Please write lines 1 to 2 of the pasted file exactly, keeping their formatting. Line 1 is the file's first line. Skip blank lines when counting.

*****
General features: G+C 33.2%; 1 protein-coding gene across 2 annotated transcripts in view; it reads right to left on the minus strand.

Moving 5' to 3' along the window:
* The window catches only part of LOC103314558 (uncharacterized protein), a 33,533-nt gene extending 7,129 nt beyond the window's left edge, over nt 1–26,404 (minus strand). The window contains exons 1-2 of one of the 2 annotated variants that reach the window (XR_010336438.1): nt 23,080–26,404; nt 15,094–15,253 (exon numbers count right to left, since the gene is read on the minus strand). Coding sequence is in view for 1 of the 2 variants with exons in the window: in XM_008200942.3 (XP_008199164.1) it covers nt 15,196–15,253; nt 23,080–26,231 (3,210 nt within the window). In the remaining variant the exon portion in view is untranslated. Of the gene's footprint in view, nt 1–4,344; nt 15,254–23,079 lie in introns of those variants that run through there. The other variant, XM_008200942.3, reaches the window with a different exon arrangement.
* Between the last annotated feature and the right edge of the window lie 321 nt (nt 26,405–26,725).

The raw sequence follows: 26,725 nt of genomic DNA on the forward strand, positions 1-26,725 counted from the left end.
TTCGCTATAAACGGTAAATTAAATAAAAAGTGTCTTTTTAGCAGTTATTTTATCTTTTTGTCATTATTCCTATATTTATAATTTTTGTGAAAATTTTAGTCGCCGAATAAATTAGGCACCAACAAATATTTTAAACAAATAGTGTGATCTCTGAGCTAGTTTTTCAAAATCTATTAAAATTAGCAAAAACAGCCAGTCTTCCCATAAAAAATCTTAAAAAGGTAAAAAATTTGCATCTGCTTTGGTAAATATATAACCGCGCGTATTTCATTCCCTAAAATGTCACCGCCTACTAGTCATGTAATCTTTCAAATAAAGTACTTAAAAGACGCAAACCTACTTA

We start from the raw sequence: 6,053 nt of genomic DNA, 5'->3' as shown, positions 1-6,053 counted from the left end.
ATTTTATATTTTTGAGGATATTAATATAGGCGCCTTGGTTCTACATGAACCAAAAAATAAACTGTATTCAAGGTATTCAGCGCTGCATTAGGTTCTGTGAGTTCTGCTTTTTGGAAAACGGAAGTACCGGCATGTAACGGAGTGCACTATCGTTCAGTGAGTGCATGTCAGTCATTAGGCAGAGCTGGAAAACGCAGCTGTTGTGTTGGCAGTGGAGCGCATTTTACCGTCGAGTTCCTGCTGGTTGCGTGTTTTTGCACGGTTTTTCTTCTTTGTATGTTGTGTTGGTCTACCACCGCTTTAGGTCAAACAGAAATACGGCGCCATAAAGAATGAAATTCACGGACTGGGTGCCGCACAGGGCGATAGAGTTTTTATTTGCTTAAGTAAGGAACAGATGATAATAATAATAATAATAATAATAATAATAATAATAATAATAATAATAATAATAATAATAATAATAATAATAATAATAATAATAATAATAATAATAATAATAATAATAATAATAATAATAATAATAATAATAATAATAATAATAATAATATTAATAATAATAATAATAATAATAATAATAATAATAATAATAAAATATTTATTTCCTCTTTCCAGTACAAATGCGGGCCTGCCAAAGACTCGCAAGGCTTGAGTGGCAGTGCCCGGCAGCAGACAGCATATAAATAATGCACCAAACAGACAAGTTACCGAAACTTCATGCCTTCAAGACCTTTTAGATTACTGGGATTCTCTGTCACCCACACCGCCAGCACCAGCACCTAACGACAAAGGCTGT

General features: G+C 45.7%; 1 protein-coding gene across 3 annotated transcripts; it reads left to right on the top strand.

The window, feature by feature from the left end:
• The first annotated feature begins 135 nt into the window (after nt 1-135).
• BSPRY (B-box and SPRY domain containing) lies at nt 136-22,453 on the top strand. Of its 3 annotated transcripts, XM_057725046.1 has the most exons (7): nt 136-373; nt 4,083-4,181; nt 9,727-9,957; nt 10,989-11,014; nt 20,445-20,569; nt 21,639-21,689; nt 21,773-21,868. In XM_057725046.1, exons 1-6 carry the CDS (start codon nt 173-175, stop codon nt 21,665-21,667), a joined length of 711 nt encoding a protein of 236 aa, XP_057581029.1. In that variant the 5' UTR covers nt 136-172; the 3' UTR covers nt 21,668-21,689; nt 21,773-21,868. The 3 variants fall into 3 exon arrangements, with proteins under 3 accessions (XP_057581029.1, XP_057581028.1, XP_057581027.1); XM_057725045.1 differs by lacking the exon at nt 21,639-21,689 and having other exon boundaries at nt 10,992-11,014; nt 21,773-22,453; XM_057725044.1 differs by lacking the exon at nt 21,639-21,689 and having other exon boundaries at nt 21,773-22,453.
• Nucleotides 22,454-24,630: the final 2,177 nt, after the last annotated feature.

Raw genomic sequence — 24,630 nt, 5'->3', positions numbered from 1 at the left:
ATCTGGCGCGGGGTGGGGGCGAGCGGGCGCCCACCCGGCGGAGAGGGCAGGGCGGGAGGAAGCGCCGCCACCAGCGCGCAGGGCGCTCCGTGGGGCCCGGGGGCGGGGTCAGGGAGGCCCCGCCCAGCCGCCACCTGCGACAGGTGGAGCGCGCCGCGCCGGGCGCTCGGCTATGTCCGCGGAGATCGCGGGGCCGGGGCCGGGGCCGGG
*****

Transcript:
General features: G+C 33.2%; 1 protein-coding gene across 2 annotated transcripts in view; it reads right to left on the minus strand.

Moving 5' to 3' along the window: